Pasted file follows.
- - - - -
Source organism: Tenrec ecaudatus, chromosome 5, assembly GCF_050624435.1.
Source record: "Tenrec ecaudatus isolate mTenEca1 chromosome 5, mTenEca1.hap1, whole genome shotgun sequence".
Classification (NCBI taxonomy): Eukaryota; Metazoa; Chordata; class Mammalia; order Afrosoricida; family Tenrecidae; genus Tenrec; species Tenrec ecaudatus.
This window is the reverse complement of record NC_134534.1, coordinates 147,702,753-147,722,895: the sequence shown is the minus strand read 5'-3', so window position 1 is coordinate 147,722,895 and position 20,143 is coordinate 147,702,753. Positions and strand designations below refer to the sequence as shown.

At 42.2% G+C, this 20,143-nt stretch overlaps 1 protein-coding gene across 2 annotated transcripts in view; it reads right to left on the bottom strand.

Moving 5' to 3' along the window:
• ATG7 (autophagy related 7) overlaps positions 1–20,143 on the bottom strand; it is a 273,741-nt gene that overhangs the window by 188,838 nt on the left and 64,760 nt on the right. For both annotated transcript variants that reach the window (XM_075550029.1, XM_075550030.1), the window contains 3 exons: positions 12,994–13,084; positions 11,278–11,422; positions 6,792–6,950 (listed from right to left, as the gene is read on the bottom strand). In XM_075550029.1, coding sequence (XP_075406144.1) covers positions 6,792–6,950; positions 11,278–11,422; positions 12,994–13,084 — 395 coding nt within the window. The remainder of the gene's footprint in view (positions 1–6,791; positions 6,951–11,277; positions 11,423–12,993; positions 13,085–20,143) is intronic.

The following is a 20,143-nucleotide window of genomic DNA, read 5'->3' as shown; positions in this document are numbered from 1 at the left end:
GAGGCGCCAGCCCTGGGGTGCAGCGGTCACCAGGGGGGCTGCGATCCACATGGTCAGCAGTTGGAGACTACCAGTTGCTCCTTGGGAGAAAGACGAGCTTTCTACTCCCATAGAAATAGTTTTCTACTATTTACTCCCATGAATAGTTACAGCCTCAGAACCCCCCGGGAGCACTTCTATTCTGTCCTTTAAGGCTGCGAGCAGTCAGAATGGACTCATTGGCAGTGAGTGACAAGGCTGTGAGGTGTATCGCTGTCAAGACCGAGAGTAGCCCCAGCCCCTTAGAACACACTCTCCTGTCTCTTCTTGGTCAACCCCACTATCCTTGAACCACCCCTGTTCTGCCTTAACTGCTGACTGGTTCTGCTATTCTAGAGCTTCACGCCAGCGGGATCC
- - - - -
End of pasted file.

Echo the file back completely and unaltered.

Source organism: Tenrec ecaudatus, chromosome 5, assembly GCF_050624435.1.
Source record: "Tenrec ecaudatus isolate mTenEca1 chromosome 5, mTenEca1.hap1, whole genome shotgun sequence".
Classification (NCBI taxonomy): Eukaryota; Metazoa; Chordata; class Mammalia; order Afrosoricida; family Tenrecidae; genus Tenrec; species Tenrec ecaudatus.
This window is the reverse complement of record NC_134534.1, coordinates 147,702,753-147,722,895: the sequence shown is the minus strand read 5'-3', so window position 1 is coordinate 147,722,895 and position 20,143 is coordinate 147,702,753. Positions and strand designations below refer to the sequence as shown.

At 42.2% G+C, this 20,143-nt stretch overlaps 1 protein-coding gene across 2 annotated transcripts in view; it reads right to left on the bottom strand.

Moving 5' to 3' along the window:
• ATG7 (autophagy related 7) overlaps positions 1–20,143 on the bottom strand; it is a 273,741-nt gene that overhangs the window by 188,838 nt on the left and 64,760 nt on the right. For both annotated transcript variants that reach the window (XM_075550029.1, XM_075550030.1), the window contains 3 exons: positions 12,994–13,084; positions 11,278–11,422; positions 6,792–6,950 (listed from right to left, as the gene is read on the bottom strand). In XM_075550029.1, coding sequence (XP_075406144.1) covers positions 6,792–6,950; positions 11,278–11,422; positions 12,994–13,084 — 395 coding nt within the window. The remainder of the gene's footprint in view (positions 1–6,791; positions 6,951–11,277; positions 11,423–12,993; positions 13,085–20,143) is intronic.

The following is a 20,143-nucleotide window of genomic DNA, read 5'->3' as shown; positions in this document are numbered from 1 at the left end:
GAGGCGCCAGCCCTGGGGTGCAGCGGTCACCAGGGGGGCTGCGATCCACATGGTCAGCAGTTGGAGACTACCAGTTGCTCCTTGGGAGAAAGACGAGCTTTCTACTCCCATAGAAATAGTTTTCTACTATTTACTCCCATGAATAGTTACAGCCTCAGAACCCCCCGGGAGCACTTCTATTCTGTCCTTTAAGGCTGCGAGCAGTCAGAATGGACTCATTGGCAGTGAGTGACAAGGCTGTGAGGTGTATCGCTGTCAAGACCGAGAGTAGCCCCAGCCCCTTAGAACACACTCTCCTGTCTCTTCTTGGTCAACCCCACTATCCTTGAACCACCCCTGTTCTGCCTTAACTGCTGACTGGTTCTGCTATTCTAGAGCTTCACGCCAGCGGGATCC